Bringing Bayesian solutions to real-world risk problems
Making Sense of Probability:
Fallacies, Myths and Puzzles
note: Much of the material here has now been incorporated (and
improved) into our new book "Risk Assessment and Decision Analysis
with Bayesian Networks" by Norman Fenton and Martin Neil. The book
includes many more worked examples like these. The website for the book
is here while the book's associated blog is here. Also, we now have a regularly updated blog addressing similar themes: Probability and Risk.
You have probably heard the following 'puzzle':
In a class of 23 children what is the probability that at least two children share the same birthday?
You might even remember that the answer is 'better than 1 in 2". But
you probably cannot explain why the answer is anything like this, and
when asked the question the first time you probably gave a completely
wrong answer - one that massively underestimates the true probability.
Don't worry because most people (even highly intelligent people like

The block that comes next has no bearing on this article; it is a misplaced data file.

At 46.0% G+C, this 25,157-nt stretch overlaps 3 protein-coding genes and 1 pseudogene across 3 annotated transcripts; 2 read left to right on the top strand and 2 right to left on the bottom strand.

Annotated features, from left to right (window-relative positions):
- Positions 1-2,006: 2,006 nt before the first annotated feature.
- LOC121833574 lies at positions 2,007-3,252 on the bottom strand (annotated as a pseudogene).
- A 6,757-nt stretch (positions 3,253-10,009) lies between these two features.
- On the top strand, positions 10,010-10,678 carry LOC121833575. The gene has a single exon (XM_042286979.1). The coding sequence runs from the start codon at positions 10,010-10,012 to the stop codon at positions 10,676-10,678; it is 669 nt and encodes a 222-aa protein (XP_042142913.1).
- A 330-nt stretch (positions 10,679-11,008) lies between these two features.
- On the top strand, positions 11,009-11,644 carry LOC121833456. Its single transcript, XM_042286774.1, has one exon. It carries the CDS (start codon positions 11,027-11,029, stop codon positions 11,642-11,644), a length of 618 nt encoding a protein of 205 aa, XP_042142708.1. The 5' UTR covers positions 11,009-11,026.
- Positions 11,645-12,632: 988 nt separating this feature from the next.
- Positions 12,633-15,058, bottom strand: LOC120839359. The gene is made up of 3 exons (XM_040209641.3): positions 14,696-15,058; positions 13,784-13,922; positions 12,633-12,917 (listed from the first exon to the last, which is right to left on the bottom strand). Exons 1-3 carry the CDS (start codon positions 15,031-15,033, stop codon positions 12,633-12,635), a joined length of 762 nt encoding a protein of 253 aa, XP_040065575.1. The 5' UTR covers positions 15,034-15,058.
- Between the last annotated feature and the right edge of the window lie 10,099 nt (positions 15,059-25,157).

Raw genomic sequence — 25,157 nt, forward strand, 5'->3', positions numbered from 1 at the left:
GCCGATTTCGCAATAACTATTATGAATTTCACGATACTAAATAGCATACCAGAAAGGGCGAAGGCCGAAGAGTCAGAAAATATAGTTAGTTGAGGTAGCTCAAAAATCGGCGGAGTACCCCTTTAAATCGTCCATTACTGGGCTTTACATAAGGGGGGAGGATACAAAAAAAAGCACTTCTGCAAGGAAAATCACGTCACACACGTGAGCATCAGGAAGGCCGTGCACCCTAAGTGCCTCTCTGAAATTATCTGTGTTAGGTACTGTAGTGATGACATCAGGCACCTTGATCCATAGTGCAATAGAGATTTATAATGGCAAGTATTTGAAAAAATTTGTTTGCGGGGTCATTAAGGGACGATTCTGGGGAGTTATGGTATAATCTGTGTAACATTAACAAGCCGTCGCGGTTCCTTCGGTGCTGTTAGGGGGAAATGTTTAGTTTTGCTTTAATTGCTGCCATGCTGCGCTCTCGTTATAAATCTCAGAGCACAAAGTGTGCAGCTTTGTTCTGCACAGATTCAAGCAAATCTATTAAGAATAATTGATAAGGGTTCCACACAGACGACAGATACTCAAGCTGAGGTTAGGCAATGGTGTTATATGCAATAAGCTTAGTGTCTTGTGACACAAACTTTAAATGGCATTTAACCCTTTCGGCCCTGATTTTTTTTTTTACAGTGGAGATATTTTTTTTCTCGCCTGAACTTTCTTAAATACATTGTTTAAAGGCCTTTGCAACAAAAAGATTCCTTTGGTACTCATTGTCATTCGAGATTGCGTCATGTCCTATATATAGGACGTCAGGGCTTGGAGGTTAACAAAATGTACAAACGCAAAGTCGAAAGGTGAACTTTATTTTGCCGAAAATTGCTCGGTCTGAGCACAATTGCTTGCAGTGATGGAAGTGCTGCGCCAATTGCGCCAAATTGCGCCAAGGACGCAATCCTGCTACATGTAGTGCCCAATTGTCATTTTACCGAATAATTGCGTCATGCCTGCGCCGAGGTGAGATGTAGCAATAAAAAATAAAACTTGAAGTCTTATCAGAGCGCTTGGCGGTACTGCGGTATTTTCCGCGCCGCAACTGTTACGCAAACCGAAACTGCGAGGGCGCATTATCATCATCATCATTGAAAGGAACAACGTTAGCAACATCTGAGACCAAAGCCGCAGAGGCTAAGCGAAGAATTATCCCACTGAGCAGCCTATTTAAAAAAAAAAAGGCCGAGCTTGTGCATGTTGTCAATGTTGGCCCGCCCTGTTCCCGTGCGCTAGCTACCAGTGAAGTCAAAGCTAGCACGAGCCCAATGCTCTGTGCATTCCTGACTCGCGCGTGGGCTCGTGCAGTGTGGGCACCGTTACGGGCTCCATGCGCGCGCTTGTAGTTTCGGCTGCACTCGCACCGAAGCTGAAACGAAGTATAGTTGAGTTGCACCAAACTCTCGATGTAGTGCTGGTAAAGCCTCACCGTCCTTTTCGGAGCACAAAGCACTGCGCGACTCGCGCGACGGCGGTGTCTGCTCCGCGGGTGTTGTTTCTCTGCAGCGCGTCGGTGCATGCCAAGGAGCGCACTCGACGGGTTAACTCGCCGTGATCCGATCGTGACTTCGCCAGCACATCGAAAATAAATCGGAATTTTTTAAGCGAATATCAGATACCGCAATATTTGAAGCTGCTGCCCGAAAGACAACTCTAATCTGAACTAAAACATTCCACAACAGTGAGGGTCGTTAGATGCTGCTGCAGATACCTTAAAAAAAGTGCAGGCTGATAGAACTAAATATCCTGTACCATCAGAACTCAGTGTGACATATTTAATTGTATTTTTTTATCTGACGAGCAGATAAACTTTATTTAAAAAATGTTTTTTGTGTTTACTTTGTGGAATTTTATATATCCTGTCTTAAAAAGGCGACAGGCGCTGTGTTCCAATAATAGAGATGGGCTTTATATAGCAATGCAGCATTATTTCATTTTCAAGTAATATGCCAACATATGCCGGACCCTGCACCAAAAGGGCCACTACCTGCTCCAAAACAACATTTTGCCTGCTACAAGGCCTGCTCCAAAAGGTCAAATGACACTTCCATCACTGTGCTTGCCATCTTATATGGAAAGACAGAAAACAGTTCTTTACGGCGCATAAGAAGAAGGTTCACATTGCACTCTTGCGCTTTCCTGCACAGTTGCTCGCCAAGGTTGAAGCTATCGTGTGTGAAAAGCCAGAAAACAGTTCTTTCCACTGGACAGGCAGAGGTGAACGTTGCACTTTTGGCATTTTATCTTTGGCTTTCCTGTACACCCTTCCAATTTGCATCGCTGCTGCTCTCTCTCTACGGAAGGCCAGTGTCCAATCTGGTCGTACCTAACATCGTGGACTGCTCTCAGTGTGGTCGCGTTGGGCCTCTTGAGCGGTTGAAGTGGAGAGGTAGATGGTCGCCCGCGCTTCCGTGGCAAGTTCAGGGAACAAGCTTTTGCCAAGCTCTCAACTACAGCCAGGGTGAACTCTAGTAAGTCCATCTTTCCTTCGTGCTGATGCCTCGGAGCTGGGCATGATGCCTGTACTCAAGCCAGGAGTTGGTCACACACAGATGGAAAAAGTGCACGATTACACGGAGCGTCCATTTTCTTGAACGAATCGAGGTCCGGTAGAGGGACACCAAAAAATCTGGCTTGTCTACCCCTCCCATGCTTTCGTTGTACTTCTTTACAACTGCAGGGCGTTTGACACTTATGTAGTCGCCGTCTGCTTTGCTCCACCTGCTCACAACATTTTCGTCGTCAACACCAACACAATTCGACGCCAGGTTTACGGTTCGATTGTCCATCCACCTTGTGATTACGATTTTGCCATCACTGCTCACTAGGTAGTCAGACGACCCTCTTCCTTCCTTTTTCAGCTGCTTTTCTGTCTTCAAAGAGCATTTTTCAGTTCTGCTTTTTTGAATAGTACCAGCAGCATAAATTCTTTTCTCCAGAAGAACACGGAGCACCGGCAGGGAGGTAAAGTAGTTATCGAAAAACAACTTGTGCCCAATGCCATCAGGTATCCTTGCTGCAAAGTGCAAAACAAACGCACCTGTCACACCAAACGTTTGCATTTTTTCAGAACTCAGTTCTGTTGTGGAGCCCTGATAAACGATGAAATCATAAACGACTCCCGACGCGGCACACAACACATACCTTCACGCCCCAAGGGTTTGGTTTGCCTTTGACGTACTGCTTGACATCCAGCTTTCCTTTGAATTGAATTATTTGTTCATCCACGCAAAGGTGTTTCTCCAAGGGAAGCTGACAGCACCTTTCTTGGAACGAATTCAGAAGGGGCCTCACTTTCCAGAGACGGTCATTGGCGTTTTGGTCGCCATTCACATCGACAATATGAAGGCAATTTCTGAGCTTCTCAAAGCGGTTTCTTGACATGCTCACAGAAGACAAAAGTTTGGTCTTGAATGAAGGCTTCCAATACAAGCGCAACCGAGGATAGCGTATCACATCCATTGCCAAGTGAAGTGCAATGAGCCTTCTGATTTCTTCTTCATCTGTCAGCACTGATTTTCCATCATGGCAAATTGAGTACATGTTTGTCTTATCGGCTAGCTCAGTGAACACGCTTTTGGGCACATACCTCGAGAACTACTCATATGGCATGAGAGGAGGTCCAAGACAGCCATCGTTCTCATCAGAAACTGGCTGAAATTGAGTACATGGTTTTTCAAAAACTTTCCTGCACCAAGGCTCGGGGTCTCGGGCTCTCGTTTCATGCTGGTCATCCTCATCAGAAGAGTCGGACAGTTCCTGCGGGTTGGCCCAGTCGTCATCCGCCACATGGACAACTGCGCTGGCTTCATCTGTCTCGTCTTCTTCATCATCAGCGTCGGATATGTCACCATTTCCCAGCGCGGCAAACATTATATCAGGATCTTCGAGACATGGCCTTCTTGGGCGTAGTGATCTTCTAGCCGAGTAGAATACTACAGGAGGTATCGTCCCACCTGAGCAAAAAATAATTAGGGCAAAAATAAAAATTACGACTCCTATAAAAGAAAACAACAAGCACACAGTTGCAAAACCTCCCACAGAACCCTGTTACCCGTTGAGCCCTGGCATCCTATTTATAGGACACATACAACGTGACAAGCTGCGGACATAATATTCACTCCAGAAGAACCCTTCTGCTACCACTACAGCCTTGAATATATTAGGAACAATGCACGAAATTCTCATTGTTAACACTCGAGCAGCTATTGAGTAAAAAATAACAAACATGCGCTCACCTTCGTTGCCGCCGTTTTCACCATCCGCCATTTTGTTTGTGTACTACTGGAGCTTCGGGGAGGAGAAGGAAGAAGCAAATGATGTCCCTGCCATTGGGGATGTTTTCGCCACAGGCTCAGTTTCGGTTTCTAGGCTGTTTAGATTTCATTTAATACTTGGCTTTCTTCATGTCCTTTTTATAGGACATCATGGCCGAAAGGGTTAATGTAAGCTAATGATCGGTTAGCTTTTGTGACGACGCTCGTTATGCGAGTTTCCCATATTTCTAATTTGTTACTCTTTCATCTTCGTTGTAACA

world-leading barristers, scientists, surgeons and businessmen) make
exactly the same mistakes (just as they can be easily convinced of many things that are totally false like this). Not knowing the probability that
children share the same birthday is hardly going to affect your life.
But the problem is strikingly similar to many that can and do
affect your life. And
would expect that, where critical decisions need to be made, the
probabilities are calculated correctly. Unfortunately, they are
often not. In medical and legal sitatuations lives are affected as a
result. In business, companies can go bust and in many everyday
financial cases the public's general
inability to understand probabilities is cunningly used against them. And it is not just about
relying on other people's ability to calculate probabilities properly.
Every day you make decisions that, consciously or not, depend on
probability assessments. Whether it is deciding which way to travel to work, deciding if it is
worth taking out a particular insurance, deciding if you should proceed
with a major project, or improving your chances of winning
at cards or on a sporting bet, the ability to do accurate probability
calculations is the ONLY way to ensure that you make the optimal
The examples on these page are everyday, popular examples of
probability problems that people normally get wrong or do not
understand. Some examples are quite well known (including well known
fallacies), others are problems that people have asked me to explain or
calculate. Have fun looking at them - you never know how important it
might be to understand some of them
Acknowledgements: Many people
have provided input, comments and corrections. They include: Anthony
Constantinou, Steve Horn, Martin Kryzwinski, Keith Lee, Peter
McOwan, Kristoffer Spicer, Jeremy Stone.